Felix: Got it. So you mentioned to me that you guys had a few viral events online, and one of them was when you were in Thailand you looked at your phone and you had a post that made it all around the internet and had 100,000 visitors in one day. And from that day on, you’re base sales were never the same after that. SO what was it that went viral that day?

      Julien: So it was one photo. This woman on Twitter she had purchase or her boyfriend purchased two necklaces and she kind of converted them to a bracelet. And it was the phase of the moon I think from the day they met and her birthday, something like that, and together made a full moon. So it was kind of a romantic thing, a cute thing. And she just posted this photo, it was kind of like a funny meme, and people were just saying like, “Man, I’m not that romantic.” And it just started to become like a funny meme.

      Julien: But it really, people understood what we were selling. It’s jewelry that features the picture of the moon from the date of your choice, like the day you met someone, or your kids or whatever. So people got it, and this thing just made its way around the internet like so many times. And we just woke up in Thailand and I looked at the traffic, and I was like, “What is going on here?” So I called the marketing agency right away, and I was like, “Guys, we’ve gotta get on this.”

      Julien: And then … What did we do? The first thing we did is the original person who tweeted it, I think we said like thank you and we gave her like another free piece right away. So she was like actively in the conversation defending us, ’cause some people were saying like, people always hate in the comments, or they love, or whatever. And she was just in there, throwing fuel on the fire and kept it going. And then it got retweeted and all these popular Instagram accounts were, like the meme accounts, we're posting it. And traffic kept on coming.

      Felix: So this was a customer and not even somebody that you guys were working with to create content to go viral?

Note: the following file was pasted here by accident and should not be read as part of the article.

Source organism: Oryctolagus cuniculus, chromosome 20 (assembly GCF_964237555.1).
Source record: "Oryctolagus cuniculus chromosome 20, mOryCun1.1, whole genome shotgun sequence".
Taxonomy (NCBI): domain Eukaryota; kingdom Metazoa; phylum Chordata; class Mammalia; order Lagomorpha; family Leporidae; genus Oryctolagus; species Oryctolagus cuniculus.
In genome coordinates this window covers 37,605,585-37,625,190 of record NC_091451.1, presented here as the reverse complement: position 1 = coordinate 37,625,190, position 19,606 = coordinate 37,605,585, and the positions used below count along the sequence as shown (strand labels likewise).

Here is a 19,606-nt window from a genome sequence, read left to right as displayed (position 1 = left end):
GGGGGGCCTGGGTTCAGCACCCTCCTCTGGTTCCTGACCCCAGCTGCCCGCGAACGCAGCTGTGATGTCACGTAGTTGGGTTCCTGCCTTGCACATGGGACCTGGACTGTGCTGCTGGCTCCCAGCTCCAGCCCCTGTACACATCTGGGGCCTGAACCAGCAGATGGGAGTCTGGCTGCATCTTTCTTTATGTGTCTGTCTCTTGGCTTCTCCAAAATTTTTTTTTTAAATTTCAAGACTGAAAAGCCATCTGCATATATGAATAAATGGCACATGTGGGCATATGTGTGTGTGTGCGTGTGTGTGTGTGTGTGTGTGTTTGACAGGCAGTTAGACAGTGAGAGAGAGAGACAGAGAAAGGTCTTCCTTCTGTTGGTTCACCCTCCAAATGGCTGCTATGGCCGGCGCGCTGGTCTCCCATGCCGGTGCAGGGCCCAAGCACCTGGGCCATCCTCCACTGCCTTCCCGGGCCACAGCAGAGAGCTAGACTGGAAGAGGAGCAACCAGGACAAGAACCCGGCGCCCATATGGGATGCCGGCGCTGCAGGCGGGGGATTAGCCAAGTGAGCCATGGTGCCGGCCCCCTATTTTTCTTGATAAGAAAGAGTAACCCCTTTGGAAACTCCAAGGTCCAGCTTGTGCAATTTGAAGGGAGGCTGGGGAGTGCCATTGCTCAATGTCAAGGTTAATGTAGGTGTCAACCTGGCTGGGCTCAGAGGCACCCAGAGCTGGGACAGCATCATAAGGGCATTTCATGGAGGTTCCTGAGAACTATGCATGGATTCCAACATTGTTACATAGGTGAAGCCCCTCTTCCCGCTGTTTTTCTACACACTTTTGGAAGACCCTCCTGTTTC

Julien: Exactly. We really just got very lucky. And then organic shot up through the roof because I guess Google saw like a ton of people coming. And then along with that, then we also saw the flaws too. We saw that our conversion rate tanked. And obviously, not everybody came to the site that was interested, they may have just come to see. But we still, at that point, realized that we should probably work on our website experience. And we were really afraid that the site was gonna crash, it didn’t, but it definitely slowed down. So we realized that we needed to make some adjustments.

      Felix: Have you learned anything from this in terms of what is required, or what might give something, like a post for example, or an image, a better chance at going viral?

      Julien: So we went viral twice. That was completely organic. The second time, it seems to be the same thing. Like it’s always a boyfriend buys the necklace for someone and it’s kind of romantic I guess. It’s the moon on the day they met and that’s what the necklace represents, and then people kind of put a caption like, so romantic. Like I’ll never be that romantic or something along those lines. So it’s kind of funny, but it’s true at the same time. And people see that it’s a real photo. So I think these type of things…It’s hard because when it’s sponsored people obviously know it’s sponsored. So when it’s real, and it really is real, people know that and then they engage with it. And sometimes you just get lucky.

      Julien: But I think it’s important to have people posting these photos and encouraging people, obviously, to post the photos and to use the hashtags and things of that nature. ’Cause then you’ll have more opportunity to get it out there, and more chance that it’s gonna get picked up.

      Felix: Right. You can only do so much. But if you can encourage activity, and getting real customers to put out content, something might catch on like it has a couple of times for you guys already.